Section 194A of ITA is responsible for the tax deduction at sources on interests that are earned on investment options other than securities. Taxpayers must make it a point to become familiar with various aspects of this section of ITA to understand the provisions better. Also, having a fair understanding of the same will help taxpayers to make the most of the tax exemptions under Section 194A.
As discussed, this Section of Income Tax Act is concerned with the deduction of interest accrued on sources other than securities.
One must note that if the provisions of Section 194A apply to specific earnings, the same will be subjected to tax deduction at a rate of 10%. However, if individuals fail to provide their PAN, the deductor has to deduct 20% tax as per the 194A TDS rate.
The Section 194 payment is made out in the form of –
One must note that interest paid out to the owners of a partnership firm does not come under this section and hence does not attract TDS deductions.
These pointers highlight the fundamental provisions of Section 194A –
It is important to remember that an individual or a HUF has to deduct TDS if the gross receipts or business turnover exceeds Rs. 1 crore (business) or Rs. 50 lakh (profession) in the preceding year.
To streamline the process of paying 194A TDS, entities need to find out more about the circumstance of TDS deductions and also about the exemptions.
Look at this table to gain an idea about the rate of TDS that come under this section.
|Deductor||TDS rate||Threshold (Rs.)|
|Banking institutions (when PAN is shared)||10%||Rs. 10000|
|Banking institutions (when PAN is not shared)||20%||Rs. 10000|
|Financial institutions (with PAN)||10%||Rs. 5000|
|Financial institutions (without PAN)||20%||Rs. 5000|
Note: In the FY 2020 until March 31st 2021 there was a relief plan due to Covid, and the TDS rate was reduced from 10% to 7.5%.
Under Sec 194A of the Income Tax Act TDS is deducted in these situations –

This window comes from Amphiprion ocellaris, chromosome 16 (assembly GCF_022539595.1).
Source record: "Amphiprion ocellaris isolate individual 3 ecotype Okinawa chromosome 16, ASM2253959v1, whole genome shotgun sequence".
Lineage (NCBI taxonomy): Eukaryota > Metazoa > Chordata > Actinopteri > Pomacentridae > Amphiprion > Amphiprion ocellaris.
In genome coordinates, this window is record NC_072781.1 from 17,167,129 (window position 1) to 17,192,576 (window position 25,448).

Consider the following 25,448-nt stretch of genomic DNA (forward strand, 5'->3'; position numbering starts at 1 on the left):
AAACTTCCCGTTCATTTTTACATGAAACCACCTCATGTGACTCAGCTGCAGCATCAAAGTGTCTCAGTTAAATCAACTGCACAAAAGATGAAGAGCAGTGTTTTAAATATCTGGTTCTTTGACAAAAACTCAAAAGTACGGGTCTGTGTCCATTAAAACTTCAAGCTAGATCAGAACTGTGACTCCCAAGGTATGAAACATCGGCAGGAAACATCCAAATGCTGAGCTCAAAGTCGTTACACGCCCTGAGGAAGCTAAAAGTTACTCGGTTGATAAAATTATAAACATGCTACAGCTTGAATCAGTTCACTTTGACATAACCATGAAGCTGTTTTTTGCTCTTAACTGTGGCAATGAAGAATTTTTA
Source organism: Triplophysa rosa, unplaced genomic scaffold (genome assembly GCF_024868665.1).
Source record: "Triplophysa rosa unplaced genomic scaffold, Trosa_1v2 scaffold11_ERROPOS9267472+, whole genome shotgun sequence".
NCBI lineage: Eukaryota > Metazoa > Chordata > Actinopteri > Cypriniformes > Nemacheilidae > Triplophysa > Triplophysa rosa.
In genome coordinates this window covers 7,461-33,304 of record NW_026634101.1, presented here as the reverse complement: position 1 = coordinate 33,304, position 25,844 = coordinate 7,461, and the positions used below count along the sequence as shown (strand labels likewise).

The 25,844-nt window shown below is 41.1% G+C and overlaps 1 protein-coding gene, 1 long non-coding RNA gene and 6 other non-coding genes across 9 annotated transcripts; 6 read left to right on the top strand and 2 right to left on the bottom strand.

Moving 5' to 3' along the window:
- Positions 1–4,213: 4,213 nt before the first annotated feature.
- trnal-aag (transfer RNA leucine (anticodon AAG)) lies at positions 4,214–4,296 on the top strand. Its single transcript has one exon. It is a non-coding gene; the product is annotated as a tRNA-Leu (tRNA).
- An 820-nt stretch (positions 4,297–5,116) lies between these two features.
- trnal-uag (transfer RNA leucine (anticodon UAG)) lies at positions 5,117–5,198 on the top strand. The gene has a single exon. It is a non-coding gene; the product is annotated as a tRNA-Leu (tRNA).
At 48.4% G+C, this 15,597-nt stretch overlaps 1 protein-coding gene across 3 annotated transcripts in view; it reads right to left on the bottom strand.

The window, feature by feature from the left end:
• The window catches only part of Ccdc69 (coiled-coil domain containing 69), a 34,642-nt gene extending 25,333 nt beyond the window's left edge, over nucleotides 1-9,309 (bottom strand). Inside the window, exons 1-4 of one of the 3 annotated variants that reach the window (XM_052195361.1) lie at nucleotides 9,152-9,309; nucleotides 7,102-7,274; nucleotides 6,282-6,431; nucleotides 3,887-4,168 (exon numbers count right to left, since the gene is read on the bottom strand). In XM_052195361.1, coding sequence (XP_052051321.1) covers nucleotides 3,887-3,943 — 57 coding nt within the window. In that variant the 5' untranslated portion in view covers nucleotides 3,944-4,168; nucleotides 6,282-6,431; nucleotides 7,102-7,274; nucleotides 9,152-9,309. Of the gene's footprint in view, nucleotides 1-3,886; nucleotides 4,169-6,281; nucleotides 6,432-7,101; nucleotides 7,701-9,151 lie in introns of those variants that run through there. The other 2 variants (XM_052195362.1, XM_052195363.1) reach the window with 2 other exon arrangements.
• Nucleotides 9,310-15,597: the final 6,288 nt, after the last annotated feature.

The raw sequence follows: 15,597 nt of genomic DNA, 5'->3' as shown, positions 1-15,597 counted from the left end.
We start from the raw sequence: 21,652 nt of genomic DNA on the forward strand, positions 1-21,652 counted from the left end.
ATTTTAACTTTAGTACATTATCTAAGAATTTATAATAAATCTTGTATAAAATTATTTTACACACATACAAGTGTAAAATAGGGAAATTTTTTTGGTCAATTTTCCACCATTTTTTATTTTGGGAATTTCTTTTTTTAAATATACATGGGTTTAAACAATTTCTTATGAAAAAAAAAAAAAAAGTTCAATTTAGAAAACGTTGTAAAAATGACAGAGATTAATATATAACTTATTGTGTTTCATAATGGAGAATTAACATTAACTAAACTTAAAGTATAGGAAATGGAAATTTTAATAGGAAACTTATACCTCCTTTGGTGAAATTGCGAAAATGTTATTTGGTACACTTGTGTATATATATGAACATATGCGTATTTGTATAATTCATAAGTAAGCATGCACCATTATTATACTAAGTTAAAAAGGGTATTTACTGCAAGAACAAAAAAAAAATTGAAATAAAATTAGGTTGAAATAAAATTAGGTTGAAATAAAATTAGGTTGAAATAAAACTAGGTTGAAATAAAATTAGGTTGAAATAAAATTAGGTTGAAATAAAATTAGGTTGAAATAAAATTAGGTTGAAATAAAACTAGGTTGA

Entities that are entrusted with the task to deduct TDS on earnings generated on instruments other than securities have to deposit it by pre-determined dates. Even when the accumulated earnings have not been credited to the customers’ account, the entities have to deduct a TDS.
Tax Deducted during the month of April to February can be deposited on or before the 7th of the next month. The tax deducted in the month of March is to be deposited on or before the 30th of April.
Suppose a banking institution pays Rs. 15000 to a customer on a fixed deposit. Since the accumulated earnings are more than Rs. 10000, the banking institution has to deduct TDS at the rate of 10% from the accrued interest amount.
These pointers below enumerate the exemptions that belong under Section 194A of the Income Tax Act.
This table below highlights the cases under which TDS is not deducted –
|Category of payer||Total interest amount for regular individuals||The amount for senior citizens|
|Banking institutions||Rs. 40000||Rs. 50000|
|Co-operative societies||Rs. 40000||Rs. 50000|
|Post office||Rs. 40000||Rs. 50000|
|Other cases||Rs. 5000||Rs. 5000|
Other than these, individuals can submit Form 15G or Form 15H (as applicable) to prevent TDS deduction on their earnings. However, certain there are some conditions that a taxpayer needs to meet to avail of exemptions.
TDS is deducted at a lower or nil rate in these situations –
One must note that no tax is deducted only if some specific criteria are met including –
2. When individuals submit Form 13 (as per Section 197) as an application to the assessing officer to avail a certificate.
Such a certificate will authorise the payer to deduct taxes at a lower rate. Individuals can apply for such an application at any time before the TDS is deducted. However, one must note that individuals who do not have PAN cannot apply for such a certificate. Once individuals have gathered these and other vital information of Section 194A of Income Tax Act, they can streamline the process of claiming tax benefits quickly.